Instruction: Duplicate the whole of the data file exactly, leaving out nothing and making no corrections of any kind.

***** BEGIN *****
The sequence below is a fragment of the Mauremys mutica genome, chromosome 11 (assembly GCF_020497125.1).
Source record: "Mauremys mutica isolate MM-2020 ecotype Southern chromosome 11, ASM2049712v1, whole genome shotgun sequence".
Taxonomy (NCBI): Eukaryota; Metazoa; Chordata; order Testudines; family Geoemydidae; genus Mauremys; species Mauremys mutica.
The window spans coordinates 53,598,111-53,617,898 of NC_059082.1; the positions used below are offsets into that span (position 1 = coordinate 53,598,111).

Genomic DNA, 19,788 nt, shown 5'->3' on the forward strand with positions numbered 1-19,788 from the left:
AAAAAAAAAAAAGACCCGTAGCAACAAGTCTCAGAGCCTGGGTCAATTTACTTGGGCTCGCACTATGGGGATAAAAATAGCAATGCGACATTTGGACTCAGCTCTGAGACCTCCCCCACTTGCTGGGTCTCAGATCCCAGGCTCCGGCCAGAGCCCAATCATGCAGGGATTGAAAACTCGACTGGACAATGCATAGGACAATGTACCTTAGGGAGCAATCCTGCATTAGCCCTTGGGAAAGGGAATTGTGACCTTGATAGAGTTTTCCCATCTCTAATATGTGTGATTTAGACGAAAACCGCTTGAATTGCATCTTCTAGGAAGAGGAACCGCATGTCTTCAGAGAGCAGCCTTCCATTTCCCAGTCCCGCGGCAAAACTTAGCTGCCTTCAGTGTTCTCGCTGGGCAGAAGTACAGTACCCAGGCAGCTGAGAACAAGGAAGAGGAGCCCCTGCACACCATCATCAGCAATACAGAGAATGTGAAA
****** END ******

The sequence below is a fragment of the Mauremys mutica genome, chromosome 11 (assembly GCF_020497125.1).
Source record: "Mauremys mutica isolate MM-2020 ecotype Southern chromosome 11, ASM2049712v1, whole genome shotgun sequence".
Taxonomy (NCBI): Eukaryota; Metazoa; Chordata; order Testudines; family Geoemydidae; genus Mauremys; species Mauremys mutica.
The window spans coordinates 53,598,111-53,617,898 of NC_059082.1; the positions used below are offsets into that span (position 1 = coordinate 53,598,111).

Genomic DNA, 19,788 nt, shown 5'->3' on the forward strand with positions numbered 1-19,788 from the left:
AAAAAAAAAAAAGACCCGTAGCAACAAGTCTCAGAGCCTGGGTCAATTTACTTGGGCTCGCACTATGGGGATAAAAATAGCAATGCGACATTTGGACTCAGCTCTGAGACCTCCCCCACTTGCTGGGTCTCAGATCCCAGGCTCCGGCCAGAGCCCAATCATGCAGGGATTGAAAACTCGACTGGACAATGCATAGGACAATGTACCTTAGGGAGCAATCCTGCATTAGCCCTTGGGAAAGGGAATTGTGACCTTGATAGAGTTTTCCCATCTCTAATATGTGTGATTTAGACGAAAACCGCTTGAATTGCATCTTCTAGGAAGAGGAACCGCATGTCTTCAGAGAGCAGCCTTCCATTTCCCAGTCCCGCGGCAAAACTTAGCTGCCTTCAGTGTTCTCGCTGGGCAGAAGTACAGTACCCAGGCAGCTGAGAACAAGGAAGAGGAGCCCCTGCACACCATCATCAGCAATACAGAGAATGTGAAA